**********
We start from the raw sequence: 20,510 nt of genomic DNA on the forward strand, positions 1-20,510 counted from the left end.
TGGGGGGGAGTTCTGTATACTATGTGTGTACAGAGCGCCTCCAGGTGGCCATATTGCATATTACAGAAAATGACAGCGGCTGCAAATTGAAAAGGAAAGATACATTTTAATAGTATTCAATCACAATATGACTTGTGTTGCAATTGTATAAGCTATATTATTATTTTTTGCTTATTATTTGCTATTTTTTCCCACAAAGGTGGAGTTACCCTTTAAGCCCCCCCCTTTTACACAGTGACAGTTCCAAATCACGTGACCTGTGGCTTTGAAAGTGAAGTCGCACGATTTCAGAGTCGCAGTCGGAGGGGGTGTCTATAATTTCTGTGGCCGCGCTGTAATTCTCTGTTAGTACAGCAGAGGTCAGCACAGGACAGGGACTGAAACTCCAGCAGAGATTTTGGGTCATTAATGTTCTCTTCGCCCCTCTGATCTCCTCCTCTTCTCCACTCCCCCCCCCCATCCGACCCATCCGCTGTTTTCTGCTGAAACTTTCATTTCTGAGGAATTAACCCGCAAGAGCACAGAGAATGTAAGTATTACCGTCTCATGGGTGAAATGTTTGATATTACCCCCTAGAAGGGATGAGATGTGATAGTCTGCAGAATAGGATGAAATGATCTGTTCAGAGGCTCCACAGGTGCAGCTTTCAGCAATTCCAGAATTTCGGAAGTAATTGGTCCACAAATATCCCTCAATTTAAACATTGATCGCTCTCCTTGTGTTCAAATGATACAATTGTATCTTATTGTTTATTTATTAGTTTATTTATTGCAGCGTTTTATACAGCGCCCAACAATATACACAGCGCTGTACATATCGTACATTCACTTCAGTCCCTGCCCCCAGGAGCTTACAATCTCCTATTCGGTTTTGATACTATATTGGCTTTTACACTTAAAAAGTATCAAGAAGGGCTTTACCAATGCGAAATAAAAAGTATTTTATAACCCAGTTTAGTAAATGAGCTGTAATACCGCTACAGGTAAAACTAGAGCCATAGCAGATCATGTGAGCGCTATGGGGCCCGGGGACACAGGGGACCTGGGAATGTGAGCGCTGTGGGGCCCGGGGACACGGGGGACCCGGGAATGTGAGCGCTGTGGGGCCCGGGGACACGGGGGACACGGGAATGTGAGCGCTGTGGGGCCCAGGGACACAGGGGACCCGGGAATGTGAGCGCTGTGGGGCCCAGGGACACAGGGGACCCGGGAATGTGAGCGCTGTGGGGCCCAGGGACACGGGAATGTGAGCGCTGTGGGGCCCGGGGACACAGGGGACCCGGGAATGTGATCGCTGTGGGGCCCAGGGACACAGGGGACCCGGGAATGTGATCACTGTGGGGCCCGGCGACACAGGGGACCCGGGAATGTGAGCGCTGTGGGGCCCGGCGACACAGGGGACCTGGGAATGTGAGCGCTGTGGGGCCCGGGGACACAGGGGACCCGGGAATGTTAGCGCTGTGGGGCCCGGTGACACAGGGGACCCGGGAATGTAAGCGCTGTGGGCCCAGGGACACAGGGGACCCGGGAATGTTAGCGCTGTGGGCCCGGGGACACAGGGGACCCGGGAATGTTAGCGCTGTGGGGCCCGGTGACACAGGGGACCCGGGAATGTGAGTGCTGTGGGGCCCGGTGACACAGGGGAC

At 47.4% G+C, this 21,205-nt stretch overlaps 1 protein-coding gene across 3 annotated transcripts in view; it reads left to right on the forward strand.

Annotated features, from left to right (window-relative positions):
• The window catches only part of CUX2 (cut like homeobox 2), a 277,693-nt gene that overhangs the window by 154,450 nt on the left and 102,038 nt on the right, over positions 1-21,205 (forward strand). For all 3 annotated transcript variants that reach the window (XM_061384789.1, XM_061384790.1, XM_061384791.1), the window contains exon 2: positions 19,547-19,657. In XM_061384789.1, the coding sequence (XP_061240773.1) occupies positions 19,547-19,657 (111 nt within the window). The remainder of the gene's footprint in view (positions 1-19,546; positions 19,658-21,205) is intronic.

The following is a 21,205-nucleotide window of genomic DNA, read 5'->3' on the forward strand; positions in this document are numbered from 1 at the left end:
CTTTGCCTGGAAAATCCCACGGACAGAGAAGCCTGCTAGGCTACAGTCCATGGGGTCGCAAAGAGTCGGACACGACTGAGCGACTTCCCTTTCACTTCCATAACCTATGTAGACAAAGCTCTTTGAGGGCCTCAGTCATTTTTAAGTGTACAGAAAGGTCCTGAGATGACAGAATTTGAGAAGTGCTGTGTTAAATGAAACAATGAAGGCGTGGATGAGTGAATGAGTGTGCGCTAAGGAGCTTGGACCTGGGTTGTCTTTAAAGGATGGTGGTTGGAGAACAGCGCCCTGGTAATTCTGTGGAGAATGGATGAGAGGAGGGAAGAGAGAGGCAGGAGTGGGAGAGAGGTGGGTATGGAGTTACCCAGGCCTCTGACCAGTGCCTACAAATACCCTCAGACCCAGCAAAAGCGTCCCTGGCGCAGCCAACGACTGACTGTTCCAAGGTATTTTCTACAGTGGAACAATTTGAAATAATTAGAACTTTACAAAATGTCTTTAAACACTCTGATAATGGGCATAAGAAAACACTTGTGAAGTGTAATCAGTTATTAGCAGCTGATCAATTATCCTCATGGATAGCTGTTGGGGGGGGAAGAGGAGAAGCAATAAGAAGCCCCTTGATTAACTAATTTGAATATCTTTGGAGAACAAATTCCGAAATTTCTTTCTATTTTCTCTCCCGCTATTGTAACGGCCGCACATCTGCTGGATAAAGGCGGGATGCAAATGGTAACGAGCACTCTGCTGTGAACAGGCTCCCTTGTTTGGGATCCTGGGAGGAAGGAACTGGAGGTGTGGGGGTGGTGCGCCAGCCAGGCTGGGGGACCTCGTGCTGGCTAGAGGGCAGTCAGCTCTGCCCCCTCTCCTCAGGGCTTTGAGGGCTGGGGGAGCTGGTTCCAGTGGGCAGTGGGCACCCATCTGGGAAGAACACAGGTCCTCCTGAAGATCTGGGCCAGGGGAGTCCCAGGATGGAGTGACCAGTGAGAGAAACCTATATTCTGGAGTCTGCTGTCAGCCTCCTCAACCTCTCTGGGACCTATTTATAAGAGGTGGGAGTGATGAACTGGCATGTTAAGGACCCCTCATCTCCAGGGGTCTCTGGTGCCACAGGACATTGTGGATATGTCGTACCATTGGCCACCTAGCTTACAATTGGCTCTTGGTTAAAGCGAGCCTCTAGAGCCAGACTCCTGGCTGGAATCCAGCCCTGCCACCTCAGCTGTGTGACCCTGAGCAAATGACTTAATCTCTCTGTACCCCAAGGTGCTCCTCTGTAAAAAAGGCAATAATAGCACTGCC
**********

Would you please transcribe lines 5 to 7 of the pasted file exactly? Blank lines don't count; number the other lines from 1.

• The window catches only part of CUX2 (cut like homeobox 2), a 277,693-nt gene that overhangs the window by 154,450 nt on the left and 102,038 nt on the right, over positions 1-21,205 (forward strand). For all 3 annotated transcript variants that reach the window (XM_061384789.1, XM_061384790.1, XM_061384791.1), the window contains exon 2: positions 19,547-19,657. In XM_061384789.1, the coding sequence (XP_061240773.1) occupies positions 19,547-19,657 (111 nt within the window). The remainder of the gene's footprint in view (positions 1-19,546; positions 19,658-21,205) is intronic.

The following is a 21,205-nucleotide window of genomic DNA, read 5'->3' on the forward strand; positions in this document are numbered from 1 at the left end:
CTTTGCCTGGAAAATCCCACGGACAGAGAAGCCTGCTAGGCTACAGTCCATGGGGTCGCAAAGAGTCGGACACGACTGAGCGACTTCCCTTTCACTTCCATAACCTATGTAGACAAAGCTCTTTGAGGGCCTCAGTCATTTTTAAGTGTACAGAAAGGTCCTGAGATGACAGAATTTGAGAAGTGCTGTGTTAAATGAAACAATGAAGGCGTGGATGAGTGAATGAGTGTGCGCTAAGGAGCTTGGACCTGGGTTGTCTTTAAAGGATGGTGGTTGGAGAACAGCGCCCTGGTAATTCTGTGGAGAATGGATGAGAGGAGGGAAGAGAGAGGCAGGAGTGGGAGAGAGGTGGGTATGGAGTTACCCAGGCCTCTGACCAGTGCCTACAAATACCCTCAGACCCAGCAAAAGCGTCCCTGGCGCAGCCAACGACTGACTGTTCCAAGGTATTTTCTACAGTGGAACAATTTGAAATAATTAGAACTTTACAAAATGTCTTTAAACACTCTGATAATGGGCATAAGAAAACACTTGTGAAGTGTAATCAGTTATTAGCAGCTGATCAATTATCCTCATGGATAGCTGTTGGGGGGGGAAGAGGAGAAGCAATAAGAAGCCCCTTGATTAACTAATTTGAATATCTTTGGAGAACAAATTCCGAAATTTCTTTCTATTTTCTCTCCCGCTATTGTAACGGCCGCACATCTGCTGGATAAAGGCGGGATGCAAATGGTAACGAGCACTCTGCTGTGAACAGGCTCCCTTGTTTGGGATCCTGGGAGGAAGGAACTGGAGGTGTGGGGGTGGTGCGCCAGCCAGGCTGGGGGACCTCGTGCTGGCTAGAGGGCAGTCAGCTCTGCCCCCTCTCCTCAGGGCTTTGAGGGCTGGGGGAGCTGGTTCCAGTGGGCAGTGGGCACCCATCTGGGAAGAACACAGGTCCTCCTGAAGATCTGGGCCAGGGGAGTCCCAGGATGGAGTGACCAGTGAGAGAAACCTATATTCTGGAGTCTGCTGTCAGCCTCCTCAACCTCTCTGGGACCTATTTATAAGAGGTGGGAGTGATGAACTGGCATGTTAAGGACCCCTCATCTCCAGGGGTCTCTGGTGCCACAGGACATTGTGGATATGTCGTACCATTGGCCACCTAGCTTACAATTGGCTCTTGGTTAAAGCGAGCCTCTAGAGCCAGACTCCTGGCTGGAATCCAGCCCTGCCACCTCAGCTGTGTGACCCTGAGCAAATGACTTAATCTCTCTGTACCCCAAGGTGCTCCTCTGTAAAAAAGGCAATAATAGCACTGCC